Bill Herbert

December 11, 2012 § 1 Comment

The Library of Bronze
variation on a theme by Orhan Pamuk

One night all the statues of Burns
came to life at the one unannointed moment.
There was a worldwide squeal of necks
in doubletake at where he found himself,
then down he stepped into small towns
so far from understanding
they hid in their houses as he clanked down
thin streets looking for a bar or garage
serving some kind of necessary oil
and wishing he had been equestrian.

Part-Talos, part tale-teller,
he habbied through fences and forests,
fording single oceans in a series of rhetorical leaps;
part-author, part-Terminator
he flyted unquaking Shakespeares
and clasped the hands of a legion of Pushkins
before congregating in the town of his birth,
all its flesh inhabitants having fled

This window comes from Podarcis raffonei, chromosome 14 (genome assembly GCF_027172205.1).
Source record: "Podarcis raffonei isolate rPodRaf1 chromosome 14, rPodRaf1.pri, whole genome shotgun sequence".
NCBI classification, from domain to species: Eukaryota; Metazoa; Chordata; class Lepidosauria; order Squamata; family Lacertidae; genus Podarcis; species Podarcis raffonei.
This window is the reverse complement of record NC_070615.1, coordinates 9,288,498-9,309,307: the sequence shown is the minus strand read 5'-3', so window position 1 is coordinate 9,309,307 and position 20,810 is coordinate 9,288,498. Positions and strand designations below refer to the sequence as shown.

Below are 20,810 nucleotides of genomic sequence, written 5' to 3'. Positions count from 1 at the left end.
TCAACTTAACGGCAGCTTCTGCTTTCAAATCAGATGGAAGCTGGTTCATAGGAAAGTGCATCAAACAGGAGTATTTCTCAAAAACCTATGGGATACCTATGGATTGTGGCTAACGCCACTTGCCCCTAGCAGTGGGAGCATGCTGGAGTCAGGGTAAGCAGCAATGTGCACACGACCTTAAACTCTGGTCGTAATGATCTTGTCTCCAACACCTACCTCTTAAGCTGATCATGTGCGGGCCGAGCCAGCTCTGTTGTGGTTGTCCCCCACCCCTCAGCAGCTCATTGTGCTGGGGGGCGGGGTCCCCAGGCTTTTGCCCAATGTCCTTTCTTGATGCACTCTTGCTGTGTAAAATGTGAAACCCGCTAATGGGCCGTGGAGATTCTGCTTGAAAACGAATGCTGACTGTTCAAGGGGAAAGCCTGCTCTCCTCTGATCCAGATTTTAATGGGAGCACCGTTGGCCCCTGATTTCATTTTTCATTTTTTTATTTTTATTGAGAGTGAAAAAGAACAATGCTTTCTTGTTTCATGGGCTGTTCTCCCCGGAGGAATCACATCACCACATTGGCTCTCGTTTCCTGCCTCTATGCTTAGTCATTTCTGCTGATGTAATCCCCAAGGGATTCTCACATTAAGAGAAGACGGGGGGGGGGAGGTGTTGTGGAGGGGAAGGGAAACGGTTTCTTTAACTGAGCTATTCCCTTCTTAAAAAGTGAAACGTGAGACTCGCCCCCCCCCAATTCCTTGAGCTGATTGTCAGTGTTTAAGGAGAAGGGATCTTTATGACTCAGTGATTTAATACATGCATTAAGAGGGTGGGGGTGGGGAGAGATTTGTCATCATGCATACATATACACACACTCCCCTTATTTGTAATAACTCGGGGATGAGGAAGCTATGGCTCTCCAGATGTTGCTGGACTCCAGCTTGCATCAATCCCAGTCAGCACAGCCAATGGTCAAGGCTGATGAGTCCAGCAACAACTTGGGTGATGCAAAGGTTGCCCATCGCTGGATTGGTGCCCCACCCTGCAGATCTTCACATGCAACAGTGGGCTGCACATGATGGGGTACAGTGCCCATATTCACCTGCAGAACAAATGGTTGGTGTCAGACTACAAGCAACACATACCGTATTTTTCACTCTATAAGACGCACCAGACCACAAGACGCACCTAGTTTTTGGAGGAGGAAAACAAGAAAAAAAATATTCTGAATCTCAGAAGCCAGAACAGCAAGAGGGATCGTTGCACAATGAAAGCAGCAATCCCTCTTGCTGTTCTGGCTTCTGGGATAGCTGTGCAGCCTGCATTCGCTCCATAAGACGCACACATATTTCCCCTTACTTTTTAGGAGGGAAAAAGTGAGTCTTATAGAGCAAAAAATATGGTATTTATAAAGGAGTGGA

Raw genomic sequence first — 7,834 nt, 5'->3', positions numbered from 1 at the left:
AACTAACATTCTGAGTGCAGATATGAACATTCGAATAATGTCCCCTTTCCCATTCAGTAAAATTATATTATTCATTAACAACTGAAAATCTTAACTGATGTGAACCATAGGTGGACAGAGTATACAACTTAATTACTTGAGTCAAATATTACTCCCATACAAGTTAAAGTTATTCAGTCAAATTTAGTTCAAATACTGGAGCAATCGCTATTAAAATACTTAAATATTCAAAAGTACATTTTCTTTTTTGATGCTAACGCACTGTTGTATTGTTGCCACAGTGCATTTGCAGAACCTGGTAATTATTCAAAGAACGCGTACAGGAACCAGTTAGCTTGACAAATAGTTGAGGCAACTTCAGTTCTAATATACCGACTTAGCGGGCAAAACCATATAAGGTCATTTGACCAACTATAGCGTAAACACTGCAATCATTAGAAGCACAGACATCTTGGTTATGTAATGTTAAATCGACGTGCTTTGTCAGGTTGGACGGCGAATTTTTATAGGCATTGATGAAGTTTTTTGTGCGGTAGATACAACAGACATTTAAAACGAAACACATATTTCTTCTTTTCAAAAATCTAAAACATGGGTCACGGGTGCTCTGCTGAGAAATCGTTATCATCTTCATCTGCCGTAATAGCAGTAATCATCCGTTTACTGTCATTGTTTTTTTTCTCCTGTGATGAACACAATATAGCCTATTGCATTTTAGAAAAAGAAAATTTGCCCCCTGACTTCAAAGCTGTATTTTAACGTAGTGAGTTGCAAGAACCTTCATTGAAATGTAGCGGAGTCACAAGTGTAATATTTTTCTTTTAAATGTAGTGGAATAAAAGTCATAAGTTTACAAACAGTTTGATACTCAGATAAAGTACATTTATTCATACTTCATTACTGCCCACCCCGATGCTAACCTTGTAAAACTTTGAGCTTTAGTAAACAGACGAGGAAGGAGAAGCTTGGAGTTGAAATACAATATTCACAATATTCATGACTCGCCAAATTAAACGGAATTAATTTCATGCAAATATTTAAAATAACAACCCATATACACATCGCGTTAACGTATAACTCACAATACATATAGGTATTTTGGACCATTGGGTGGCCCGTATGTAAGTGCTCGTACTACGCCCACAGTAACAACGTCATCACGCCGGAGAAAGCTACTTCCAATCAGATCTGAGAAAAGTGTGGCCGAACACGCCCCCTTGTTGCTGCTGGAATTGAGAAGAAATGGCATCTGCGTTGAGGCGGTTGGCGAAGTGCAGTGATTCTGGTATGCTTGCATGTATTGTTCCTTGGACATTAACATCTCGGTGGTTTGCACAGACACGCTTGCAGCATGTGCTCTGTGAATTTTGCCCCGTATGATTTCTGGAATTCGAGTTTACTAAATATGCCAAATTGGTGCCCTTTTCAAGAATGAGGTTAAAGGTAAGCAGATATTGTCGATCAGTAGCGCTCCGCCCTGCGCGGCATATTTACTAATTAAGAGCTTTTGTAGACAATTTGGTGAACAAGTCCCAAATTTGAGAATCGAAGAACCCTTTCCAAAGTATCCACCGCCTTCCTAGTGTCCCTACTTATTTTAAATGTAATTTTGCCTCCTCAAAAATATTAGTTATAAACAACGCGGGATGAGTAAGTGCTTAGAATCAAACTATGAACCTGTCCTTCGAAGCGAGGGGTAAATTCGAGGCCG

beyond the toughened tourist fence
to sell tickets and telescopes.

And there the statues lived in promiscuity
with fridges and washing machines,
meeting nightly to compare
verses scratched on the bonnets
and in the windscreens of cars
cannibalised into their vast library,
each written in bronze’s incomprehensible dialect –
undoubtedly addressed to you, his rusty fiere,
but, as they debated, could these all be by
the same awoken Bard?

First published in Split Screen edited by Andy Jackson (Red Squirrel Press, 2012)
also to be published in Bill Herbert’s own collection, Omnesia (Bloodaxe, 2013)

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